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AMA (American Medical Association) is most commonly used in health science and medical fields. It involves the general format of a paper, in-text citations within the body of a paper, and reference list at the end. It is important to note that in most cases, every reference should have an in-text citation. Inversely, every in-text citation should correspond to a reference in the reference list.

AMA provides the following formatting rules for writing assignments:

  • AMA does not have a standard for line spacing, however most professors prefer double-spacing
  • 1″ margins on all sides
  • 12-point sized font
  • Times New Roman or Arial font
  • Title page:
    • Title of paper
      • Capitalize it like a sentence
    • Your name
      • First name, middle initial, last name
    • Name of school
    • Abstract
      • It should contain the objective of the study, the main concepts explored, the study design and methodology; and the main conclusions of the study
  • The header:
    • First page only, left-hand side
      • Running head: TITLE OF YOUR PAPER
    • Rest of pages, left-hand side
      • TITLE OF YOUR PAPER
    • Right-hand side of every page
      • Page number

In-text citations are found within sentences and paragraphs of assignments and make clear that the information quoted or paraphrased comes from a specific source found on the Reference page. IMPORTANT: An in-text citation is necessary whether the information used is directly quoted from a source, or if it is paraphrased.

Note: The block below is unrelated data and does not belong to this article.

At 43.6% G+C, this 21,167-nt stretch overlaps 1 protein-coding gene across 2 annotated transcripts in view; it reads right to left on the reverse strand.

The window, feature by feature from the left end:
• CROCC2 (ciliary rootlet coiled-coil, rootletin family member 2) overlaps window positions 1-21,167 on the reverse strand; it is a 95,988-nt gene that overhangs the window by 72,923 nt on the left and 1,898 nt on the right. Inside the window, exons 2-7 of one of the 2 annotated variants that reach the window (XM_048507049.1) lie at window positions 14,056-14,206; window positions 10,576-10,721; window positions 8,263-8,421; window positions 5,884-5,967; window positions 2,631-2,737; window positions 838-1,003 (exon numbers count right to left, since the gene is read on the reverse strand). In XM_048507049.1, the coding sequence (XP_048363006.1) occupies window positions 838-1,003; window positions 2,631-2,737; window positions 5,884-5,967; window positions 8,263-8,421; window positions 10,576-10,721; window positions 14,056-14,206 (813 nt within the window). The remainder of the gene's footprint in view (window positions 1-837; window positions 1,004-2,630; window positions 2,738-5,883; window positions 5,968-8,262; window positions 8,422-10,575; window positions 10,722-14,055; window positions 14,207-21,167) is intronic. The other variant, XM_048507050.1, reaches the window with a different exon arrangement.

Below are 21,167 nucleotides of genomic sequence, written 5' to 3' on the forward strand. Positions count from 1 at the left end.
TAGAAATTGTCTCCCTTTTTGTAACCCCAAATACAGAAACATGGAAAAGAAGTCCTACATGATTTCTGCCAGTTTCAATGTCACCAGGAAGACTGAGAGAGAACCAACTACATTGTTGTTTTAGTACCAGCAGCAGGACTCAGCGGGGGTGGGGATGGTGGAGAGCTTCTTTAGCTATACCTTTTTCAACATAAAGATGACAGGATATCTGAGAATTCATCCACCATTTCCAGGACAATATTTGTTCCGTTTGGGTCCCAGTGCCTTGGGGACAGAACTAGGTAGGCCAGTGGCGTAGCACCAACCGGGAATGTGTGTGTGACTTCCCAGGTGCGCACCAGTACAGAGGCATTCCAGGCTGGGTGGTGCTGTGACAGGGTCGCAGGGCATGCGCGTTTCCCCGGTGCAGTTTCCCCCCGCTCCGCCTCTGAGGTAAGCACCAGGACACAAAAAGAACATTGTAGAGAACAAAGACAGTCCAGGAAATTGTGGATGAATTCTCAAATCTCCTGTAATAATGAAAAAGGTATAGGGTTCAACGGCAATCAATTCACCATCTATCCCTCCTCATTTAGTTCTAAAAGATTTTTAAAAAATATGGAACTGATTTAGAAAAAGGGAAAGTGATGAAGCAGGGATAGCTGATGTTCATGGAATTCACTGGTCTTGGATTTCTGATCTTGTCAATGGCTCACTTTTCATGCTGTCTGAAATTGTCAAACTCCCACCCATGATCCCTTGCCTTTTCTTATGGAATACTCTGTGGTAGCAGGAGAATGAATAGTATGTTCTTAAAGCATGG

AMA handles in-text citations differently than APA or MLA. Each reference should be cited in the text by placing a superscript arabic numeral at the end of the sentence where the reference is used. If multiple sources are used in a single sentence, separate each number with a hyphen (see examples below). Superscript in-text citations should appear outside periods and commas, and inside colons and semicolons.

Examples

A single source at the end of a sentence

admitting you need help is the first step.2

Multiple sources at the end of a sentence

admitting you need help is the first step.2-3

Format the reference page using the following rules:

  • “References” is written in bold at the top-center of the page. Do not include the quotation marks.
  • Start at the top of the following page after the paper ends.
  • Number the references in the order they appear in the text.

Below are examples of the types of sources most commonly used. When creating a reference pay attention to all of the details. What needs to be italicized? How should things be capitalized? When and where do you need a period? All of these are important to creating a properly formatted reference.

Journal Article, Magazine, and Newspaper Articles

If you’re missing information needed for a reference, don’t assume it doesn’t exist. A quick Google search of the article title can help locate missing information.

An article in a scholarly journal with issue numbers but no volume numbers